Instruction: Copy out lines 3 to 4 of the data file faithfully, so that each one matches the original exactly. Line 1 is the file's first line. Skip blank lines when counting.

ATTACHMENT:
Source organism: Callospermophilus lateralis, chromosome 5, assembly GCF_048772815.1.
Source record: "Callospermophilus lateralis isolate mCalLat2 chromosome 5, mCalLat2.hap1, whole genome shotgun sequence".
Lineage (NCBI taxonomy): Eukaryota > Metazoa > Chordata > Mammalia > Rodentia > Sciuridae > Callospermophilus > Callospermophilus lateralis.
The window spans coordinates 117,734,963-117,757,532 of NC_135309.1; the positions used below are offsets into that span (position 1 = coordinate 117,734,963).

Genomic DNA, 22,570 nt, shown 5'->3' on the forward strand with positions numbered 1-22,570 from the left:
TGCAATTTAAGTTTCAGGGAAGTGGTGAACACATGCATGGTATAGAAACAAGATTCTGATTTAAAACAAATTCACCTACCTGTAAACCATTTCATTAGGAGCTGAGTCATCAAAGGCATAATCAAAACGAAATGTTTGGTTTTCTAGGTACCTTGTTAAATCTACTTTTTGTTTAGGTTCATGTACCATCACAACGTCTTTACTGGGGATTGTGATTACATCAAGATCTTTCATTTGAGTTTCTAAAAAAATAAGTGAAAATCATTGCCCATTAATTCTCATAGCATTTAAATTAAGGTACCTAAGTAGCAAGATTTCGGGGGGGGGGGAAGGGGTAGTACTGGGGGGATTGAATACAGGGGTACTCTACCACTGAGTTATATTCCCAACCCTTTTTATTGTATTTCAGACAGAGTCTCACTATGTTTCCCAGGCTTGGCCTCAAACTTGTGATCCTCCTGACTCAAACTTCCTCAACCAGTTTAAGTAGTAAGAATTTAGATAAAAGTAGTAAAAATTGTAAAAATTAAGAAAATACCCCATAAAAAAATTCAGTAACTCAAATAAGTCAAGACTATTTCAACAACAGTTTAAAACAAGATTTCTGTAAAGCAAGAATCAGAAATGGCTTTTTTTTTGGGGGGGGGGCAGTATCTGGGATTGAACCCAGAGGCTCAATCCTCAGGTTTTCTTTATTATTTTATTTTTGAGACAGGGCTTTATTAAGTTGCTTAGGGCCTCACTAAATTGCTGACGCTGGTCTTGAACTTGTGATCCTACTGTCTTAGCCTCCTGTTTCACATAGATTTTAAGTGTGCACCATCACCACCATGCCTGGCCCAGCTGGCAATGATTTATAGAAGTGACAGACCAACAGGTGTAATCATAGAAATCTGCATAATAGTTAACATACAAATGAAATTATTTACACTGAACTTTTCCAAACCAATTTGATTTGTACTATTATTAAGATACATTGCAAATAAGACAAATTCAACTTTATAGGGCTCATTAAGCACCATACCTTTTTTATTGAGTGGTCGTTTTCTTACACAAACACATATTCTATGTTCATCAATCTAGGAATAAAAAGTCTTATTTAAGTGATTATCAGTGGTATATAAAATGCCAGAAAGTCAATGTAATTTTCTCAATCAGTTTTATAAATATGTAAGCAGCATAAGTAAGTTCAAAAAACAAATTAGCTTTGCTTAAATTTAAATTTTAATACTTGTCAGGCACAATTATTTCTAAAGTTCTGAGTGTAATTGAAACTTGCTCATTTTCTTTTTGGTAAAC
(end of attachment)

Lineage (NCBI taxonomy): Eukaryota > Metazoa > Chordata > Mammalia > Rodentia > Sciuridae > Callospermophilus > Callospermophilus lateralis.
The window spans coordinates 117,734,963-117,757,532 of NC_135309.1; the positions used below are offsets into that span (position 1 = coordinate 117,734,963).